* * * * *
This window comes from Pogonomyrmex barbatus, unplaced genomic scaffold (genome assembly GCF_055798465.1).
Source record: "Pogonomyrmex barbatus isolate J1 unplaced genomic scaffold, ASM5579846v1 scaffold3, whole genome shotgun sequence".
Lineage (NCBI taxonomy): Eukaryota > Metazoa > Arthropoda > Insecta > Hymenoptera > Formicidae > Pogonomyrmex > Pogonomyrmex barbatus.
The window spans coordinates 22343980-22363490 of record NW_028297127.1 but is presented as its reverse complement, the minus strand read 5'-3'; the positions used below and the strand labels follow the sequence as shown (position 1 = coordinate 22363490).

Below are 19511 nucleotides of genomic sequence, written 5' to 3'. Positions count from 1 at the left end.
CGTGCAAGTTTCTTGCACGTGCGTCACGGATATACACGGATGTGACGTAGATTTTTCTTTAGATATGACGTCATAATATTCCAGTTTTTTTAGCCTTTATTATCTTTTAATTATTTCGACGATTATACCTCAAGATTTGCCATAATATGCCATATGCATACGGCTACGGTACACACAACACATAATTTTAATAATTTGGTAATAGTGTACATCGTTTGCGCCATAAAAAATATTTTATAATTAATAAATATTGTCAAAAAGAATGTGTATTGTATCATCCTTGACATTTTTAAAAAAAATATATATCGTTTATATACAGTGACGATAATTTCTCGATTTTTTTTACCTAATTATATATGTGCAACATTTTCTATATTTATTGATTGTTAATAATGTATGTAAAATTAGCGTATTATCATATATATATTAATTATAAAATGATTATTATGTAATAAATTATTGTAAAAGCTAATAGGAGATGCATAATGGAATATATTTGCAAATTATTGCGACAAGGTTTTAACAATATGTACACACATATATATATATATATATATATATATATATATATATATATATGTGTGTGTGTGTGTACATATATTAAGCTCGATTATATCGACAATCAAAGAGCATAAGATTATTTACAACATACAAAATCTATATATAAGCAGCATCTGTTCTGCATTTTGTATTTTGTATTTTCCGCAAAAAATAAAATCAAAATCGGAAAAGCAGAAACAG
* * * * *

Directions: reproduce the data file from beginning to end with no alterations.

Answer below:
This window comes from Pogonomyrmex barbatus, unplaced genomic scaffold (genome assembly GCF_055798465.1).
Source record: "Pogonomyrmex barbatus isolate J1 unplaced genomic scaffold, ASM5579846v1 scaffold3, whole genome shotgun sequence".
Lineage (NCBI taxonomy): Eukaryota > Metazoa > Arthropoda > Insecta > Hymenoptera > Formicidae > Pogonomyrmex > Pogonomyrmex barbatus.
The window spans coordinates 22343980-22363490 of record NW_028297127.1 but is presented as its reverse complement, the minus strand read 5'-3'; the positions used below and the strand labels follow the sequence as shown (position 1 = coordinate 22363490).

Below are 19511 nucleotides of genomic sequence, written 5' to 3'. Positions count from 1 at the left end.
CGTGCAAGTTTCTTGCACGTGCGTCACGGATATACACGGATGTGACGTAGATTTTTCTTTAGATATGACGTCATAATATTCCAGTTTTTTTAGCCTTTATTATCTTTTAATTATTTCGACGATTATACCTCAAGATTTGCCATAATATGCCATATGCATACGGCTACGGTACACACAACACATAATTTTAATAATTTGGTAATAGTGTACATCGTTTGCGCCATAAAAAATATTTTATAATTAATAAATATTGTCAAAAAGAATGTGTATTGTATCATCCTTGACATTTTTAAAAAAAATATATATCGTTTATATACAGTGACGATAATTTCTCGATTTTTTTTACCTAATTATATATGTGCAACATTTTCTATATTTATTGATTGTTAATAATGTATGTAAAATTAGCGTATTATCATATATATATTAATTATAAAATGATTATTATGTAATAAATTATTGTAAAAGCTAATAGGAGATGCATAATGGAATATATTTGCAAATTATTGCGACAAGGTTTTAACAATATGTACACACATATATATATATATATATATATATATATATATATATATATATGTGTGTGTGTGTGTACATATATTAAGCTCGATTATATCGACAATCAAAGAGCATAAGATTATTTACAACATACAAAATCTATATATAAGCAGCATCTGTTCTGCATTTTGTATTTTGTATTTTCCGCAAAAAATAAAATCAAAATCGGAAAAGCAGAAACAG